Marketing Preps You Should Do While You Write Your Book

Guest post by Karina Fabian

It’s a fact of an author’s life that they will have to promote their book – book tours, extra materials for blogs and social media, and angles they or their publicists can exploit. Often, however, writers treat the writing and the marketing as two separate phases. I’ve done this myself, and the result is time lost going back over the book mining for pull quotes, reviewing endless emails and notes for the tidbits that make good interviews, or struggling to remember who helped with what scene.

I’ve learned the hard way, but after 11 books, I’ve found there are some things you can do while writing and editing the book to make the marketing of the book easier once published:

1.    Have one copy with all your commentary: Who gave you the idea? What links did you go to for research? Was there a scene you cut you can use as an extra? How did you come up with this scene?  This will help you immensely when doing your acknowledgements page and for interviews, etc. Use the Comments function of your word processor or stuff it into the appendix.

2.    When you’re in the final editing stage, copy and paste one-liners that might make good Tweets or Facebook posts.  Tweets need to be about 100 characters so you have room for the link of the book later. Put these in a file. I aim for 30 so I can post one a day for a month.

3.    Pick out three short scenes and three long scenes that will make good excerpts.  Pick a couple that will make good read-alouds.

4.    If you do an online book tour, people will want you to guest post, often about something to do with the writing of the book. When you have 15 blog posts to write in a couple of weeks, it can get hard to come up with ideas. Therefore, if something about what you’re writing at that moment strikes you, make a note, write a short paragraph, or do an outline and save it in a promotions file. Some examples: special research, a sudden insight that fed a scene – or insight about a scene that impacted you personally - something new you learned or tried while writing. Keep these in your annotated file or put them in a separate document.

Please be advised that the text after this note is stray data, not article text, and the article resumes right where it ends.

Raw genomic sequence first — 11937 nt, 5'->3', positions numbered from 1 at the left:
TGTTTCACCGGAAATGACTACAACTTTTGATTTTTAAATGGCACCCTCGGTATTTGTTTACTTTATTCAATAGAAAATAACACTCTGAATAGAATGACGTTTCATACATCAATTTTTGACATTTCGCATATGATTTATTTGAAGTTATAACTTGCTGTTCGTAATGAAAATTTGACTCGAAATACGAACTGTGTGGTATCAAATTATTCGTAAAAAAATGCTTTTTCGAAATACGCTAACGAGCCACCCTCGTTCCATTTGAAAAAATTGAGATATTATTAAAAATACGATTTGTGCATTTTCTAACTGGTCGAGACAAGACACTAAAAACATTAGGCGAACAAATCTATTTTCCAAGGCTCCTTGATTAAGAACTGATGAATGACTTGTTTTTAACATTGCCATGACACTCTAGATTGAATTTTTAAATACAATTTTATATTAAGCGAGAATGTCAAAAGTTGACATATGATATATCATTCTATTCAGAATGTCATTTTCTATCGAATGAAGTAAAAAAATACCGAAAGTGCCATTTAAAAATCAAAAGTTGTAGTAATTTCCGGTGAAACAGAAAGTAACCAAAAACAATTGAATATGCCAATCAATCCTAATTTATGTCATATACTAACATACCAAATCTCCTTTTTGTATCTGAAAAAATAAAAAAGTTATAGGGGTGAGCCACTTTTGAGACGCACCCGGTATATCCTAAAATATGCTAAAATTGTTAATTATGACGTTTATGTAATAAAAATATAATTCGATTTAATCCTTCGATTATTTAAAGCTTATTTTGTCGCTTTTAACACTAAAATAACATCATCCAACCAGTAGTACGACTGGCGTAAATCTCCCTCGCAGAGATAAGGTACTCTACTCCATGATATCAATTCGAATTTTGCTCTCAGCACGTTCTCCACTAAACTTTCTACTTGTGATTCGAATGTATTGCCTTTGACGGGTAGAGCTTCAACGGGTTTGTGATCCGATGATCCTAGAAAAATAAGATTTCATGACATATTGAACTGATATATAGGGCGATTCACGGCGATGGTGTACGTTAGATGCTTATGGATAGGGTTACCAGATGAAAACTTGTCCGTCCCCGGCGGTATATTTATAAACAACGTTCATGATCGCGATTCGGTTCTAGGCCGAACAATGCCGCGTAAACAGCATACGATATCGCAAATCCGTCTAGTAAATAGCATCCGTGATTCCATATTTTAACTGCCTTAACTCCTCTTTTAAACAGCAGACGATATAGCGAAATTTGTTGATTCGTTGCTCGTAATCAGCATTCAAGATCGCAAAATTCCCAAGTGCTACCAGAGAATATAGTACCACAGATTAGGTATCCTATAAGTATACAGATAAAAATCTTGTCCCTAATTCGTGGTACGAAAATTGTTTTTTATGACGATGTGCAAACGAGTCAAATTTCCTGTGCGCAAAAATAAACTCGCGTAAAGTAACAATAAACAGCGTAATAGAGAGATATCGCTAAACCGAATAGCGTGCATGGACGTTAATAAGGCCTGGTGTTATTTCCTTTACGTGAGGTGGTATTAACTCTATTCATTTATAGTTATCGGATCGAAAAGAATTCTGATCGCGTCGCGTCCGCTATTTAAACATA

5.    Jot down the answers to these questions because they will be asked during tours. Yes, do it now, because it may be a year or more before the book is published, and you will hopefully have written more books as well. Things get blurry and jumbled in the memory.

* What was the best part of writing this?
* What was the worst?
* Did you have any issues you had to research or rewrite?
* Did you learn anything new?
* Did anything/any character surprise you?
* Any funny stories associated with writing this book?
* Any lessons learned?

Marketing is never an easy thing, but it can be fun. We had a good time prepping for the I Left My Brains in San Francisco audiobook tour. It was easier because I already had a lot of materials prepared. I hope these tips can make your marketing experiences more enjoyable as well.

Be sure to check out Karina's Zombie series:

Zombie problem? Call Neeta Lyffe, Zombie Exterminator--but not this weekend.

On vacation at an exterminator’s convention, she's looking to relax, have fun, and enjoy a little romance. Too bad the zombies have a different idea. When they rise from their watery graves to take over the City by the Bay, it looks like it'll be a working vacation after all.

Enjoy the thrill of re-kill with Neeta Lyffe, Zombie Exterminator.


"Hi! Welcome to Zomblog!  It's ‘Time to Re-kill!’  This is Kelsey Gardenberger, and we are reporting to you live from Fisherman's Wharf, where zombie exterminators Rii and Hi Lee of Bay
Exterminations have been called in to take out a zombie."